Patterson, Thomas E.
PATTERSON, Thomas E.
Male. Education: Graduate of South Dakota State University; University of Minnesota, Ph.D., 1971.
Office—Joan Shorenstein Center on the Press, Politics, and Public Policy, Kennedy School of Government, 79 Kennedy St., Harvard University, Cambridge, MA 02138; fax: 617-495-8696. E-mail—[email protected]
Syracuse University, Syracuse, NY, former professor of political science; Harvard University, Cambridge, MA, visiting professor, 1991-92, currently Bradlee Professor of Government and the Press. Has also held faculty positions in Germany and Great Britain.
The Unseeing Eye: The Myth of Television Power in National Politics was named one of the fifty most influential books of the past half century in the field of public opinion by the American Association for Public Opinion Research; Choice award for outstanding academic book, 1980-81, for The Mass Media Election: How Americans Choose Their President; recipient of grants from the National Science Foundation, Ford Foundation, and Markle Foundation.
(With Robert D. McClure) Political Advertising: Voter Reaction to Televised Political Commercials, Citizens' Research Foundation (Princeton, NJ), 1973.
(With Robert D. McClure) The Unseeing Eye: The Myth of Television Power in National Politics, Putnam (New York, NY), 1976.
The Mass Media Election: How Americans Choose Their President, Praeger (New York, NY), 1980.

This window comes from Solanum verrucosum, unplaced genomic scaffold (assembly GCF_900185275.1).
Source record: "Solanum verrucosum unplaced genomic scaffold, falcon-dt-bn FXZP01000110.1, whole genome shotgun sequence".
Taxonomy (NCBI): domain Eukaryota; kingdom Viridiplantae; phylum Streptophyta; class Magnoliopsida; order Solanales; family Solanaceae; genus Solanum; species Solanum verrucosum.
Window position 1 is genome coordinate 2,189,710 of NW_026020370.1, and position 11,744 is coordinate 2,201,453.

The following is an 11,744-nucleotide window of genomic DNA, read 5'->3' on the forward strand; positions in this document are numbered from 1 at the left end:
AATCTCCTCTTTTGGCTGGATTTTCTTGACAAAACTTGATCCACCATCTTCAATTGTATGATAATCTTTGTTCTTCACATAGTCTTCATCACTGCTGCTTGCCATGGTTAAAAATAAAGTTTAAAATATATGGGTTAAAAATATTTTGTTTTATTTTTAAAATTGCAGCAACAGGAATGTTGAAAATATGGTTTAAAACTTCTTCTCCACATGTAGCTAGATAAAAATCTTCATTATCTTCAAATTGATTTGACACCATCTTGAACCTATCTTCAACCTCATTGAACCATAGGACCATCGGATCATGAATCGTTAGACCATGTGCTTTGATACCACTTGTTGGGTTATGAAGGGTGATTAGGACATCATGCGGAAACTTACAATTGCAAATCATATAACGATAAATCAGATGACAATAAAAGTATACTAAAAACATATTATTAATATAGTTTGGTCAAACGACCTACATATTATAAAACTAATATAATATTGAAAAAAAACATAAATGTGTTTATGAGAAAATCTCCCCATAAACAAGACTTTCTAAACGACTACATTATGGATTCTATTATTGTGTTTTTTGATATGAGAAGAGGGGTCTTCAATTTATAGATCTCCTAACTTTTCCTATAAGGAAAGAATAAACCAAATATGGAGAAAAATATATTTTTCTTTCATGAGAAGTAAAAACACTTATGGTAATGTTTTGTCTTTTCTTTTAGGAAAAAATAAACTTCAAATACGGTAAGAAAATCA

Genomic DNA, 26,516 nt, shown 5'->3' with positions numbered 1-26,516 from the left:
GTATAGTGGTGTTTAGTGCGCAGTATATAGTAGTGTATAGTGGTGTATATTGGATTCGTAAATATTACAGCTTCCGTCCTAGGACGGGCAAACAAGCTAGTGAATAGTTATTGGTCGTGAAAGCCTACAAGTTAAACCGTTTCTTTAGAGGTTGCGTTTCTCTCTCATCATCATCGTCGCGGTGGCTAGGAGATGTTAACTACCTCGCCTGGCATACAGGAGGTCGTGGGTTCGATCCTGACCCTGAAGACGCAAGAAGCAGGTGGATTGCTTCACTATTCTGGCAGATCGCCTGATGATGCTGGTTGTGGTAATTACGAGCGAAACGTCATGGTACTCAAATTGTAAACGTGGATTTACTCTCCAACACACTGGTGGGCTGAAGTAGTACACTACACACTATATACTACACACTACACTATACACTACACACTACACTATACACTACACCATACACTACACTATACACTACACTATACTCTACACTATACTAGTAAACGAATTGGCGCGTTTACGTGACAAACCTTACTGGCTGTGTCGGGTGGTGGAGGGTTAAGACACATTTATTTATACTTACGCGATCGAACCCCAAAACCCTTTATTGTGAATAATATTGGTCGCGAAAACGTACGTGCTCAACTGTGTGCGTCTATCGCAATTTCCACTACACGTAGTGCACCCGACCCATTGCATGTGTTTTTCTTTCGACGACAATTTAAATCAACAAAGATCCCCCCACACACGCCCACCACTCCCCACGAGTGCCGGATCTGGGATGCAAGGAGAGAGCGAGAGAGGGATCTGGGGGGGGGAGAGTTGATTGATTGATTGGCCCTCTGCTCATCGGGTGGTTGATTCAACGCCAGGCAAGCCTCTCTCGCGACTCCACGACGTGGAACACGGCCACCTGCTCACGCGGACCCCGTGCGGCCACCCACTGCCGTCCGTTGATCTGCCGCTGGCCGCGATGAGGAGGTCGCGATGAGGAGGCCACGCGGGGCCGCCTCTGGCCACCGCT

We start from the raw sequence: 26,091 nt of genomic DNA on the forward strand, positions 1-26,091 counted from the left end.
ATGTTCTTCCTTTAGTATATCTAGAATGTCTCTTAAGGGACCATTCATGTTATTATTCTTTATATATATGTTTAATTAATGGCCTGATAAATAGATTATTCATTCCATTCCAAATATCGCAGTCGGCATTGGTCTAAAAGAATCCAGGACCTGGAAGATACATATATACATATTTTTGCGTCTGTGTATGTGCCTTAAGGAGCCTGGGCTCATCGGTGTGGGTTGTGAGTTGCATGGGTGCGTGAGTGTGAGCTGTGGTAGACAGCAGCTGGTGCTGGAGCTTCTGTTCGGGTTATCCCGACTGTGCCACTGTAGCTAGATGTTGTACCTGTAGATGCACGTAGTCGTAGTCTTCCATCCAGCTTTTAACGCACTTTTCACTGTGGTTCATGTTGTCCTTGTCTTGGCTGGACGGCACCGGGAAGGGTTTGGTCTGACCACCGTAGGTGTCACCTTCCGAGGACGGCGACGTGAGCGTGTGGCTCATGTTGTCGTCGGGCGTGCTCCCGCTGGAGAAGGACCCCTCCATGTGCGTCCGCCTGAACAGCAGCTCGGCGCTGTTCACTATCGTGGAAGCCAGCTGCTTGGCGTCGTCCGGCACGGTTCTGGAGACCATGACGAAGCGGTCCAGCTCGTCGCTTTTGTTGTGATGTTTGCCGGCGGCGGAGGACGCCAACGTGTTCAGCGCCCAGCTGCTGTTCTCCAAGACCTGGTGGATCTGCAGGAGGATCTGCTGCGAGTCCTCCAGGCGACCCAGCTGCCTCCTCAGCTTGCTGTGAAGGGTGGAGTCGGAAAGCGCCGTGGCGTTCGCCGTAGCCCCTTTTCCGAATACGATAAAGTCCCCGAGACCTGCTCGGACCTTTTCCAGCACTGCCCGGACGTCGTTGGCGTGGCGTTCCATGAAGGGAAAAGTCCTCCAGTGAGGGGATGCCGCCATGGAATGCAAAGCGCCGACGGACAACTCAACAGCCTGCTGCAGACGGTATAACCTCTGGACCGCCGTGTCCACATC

The American Democracy, McGraw-Hill (New York, NY), 1990, 6th edition, McGraw-Hill (Boston, MA), 2003.
Why the Campaign Fails, Knopf (New York, NY), 1993.
Out of Order, Knopf (New York, NY), 1993.
We the People: A Concise Introduction to American Politics, McGraw-Hill (New York, NY), 1995, 5th edition, McGraw-Hill (Boston, MA), 2004.
The Vanishing Voter: Public Involvement in an Age of Uncertainty, Knopf (New York, NY), 2002.
Contributor to books, including 1-800-PRESIDENT: The Report of the Twentieth Century Fund Task Force on Television and the Campaign of 1992, 1993, and to periodicals and journals, including Journal of Communication and Political Communication.
Thomas E. Patterson has written a number of volumes that address the relationship between media and politics, including his first two, with Robert D. McClure, Political Advertising: Voter Reaction to Televised Political Commercials and The Unseeing Eye: The Myth of Television Power in National Politics. For the latter, the authors selected several hundred people, all from the same Midwestern town, and studied their changes in attitude as influenced by the media during the last seven weeks of the 1972 presidential campaign between George McGovern and Richard Nixon. They concluded that television programming has little or no effect. Michael J. Robinson, who noted that the survey was limited, commented in the Washington Post Book World, "We have needed a clear, factual book to counter the outrageous claims, generally made by media consultants, about the magic of television. Candidates thinking about spending fortunes on TV campaigning should read this book. Media consultants should hide it."